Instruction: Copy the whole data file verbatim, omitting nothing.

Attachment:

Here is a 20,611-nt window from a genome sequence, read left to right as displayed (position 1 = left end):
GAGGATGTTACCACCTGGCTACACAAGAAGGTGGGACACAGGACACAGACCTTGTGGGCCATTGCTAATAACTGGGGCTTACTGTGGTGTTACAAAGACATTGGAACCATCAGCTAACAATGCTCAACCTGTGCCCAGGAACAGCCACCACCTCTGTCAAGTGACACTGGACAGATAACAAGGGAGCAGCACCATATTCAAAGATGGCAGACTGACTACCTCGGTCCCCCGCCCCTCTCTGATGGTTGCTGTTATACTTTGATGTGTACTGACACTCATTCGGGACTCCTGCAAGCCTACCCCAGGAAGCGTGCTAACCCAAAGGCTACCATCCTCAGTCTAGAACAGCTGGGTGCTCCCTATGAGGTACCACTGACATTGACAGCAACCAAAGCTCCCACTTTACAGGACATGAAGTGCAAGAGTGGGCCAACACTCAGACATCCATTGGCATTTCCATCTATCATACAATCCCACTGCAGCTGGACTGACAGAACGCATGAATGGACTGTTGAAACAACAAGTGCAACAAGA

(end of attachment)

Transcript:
Here is a 20,611-nt window from a genome sequence, read left to right as displayed (position 1 = left end):
GAGGATGTTACCACCTGGCTACACAAGAAGGTGGGACACAGGACACAGACCTTGTGGGCCATTGCTAATAACTGGGGCTTACTGTGGTGTTACAAAGACATTGGAACCATCAGCTAACAATGCTCAACCTGTGCCCAGGAACAGCCACCACCTCTGTCAAGTGACACTGGACAGATAACAAGGGAGCAGCACCATATTCAAAGATGGCAGACTGACTACCTCGGTCCCCCGCCCCTCTCTGATGGTTGCTGTTATACTTTGATGTGTACTGACACTCATTCGGGACTCCTGCAAGCCTACCCCAGGAAGCGTGCTAACCCAAAGGCTACCATCCTCAGTCTAGAACAGCTGGGTGCTCCCTATGAGGTACCACTGACATTGACAGCAACCAAAGCTCCCACTTTACAGGACATGAAGTGCAAGAGTGGGCCAACACTCAGACATCCATTGGCATTTCCATCTATCATACAATCCCACTGCAGCTGGACTGACAGAACGCATGAATGGACTGTTGAAACAACAAGTGCAACAAGA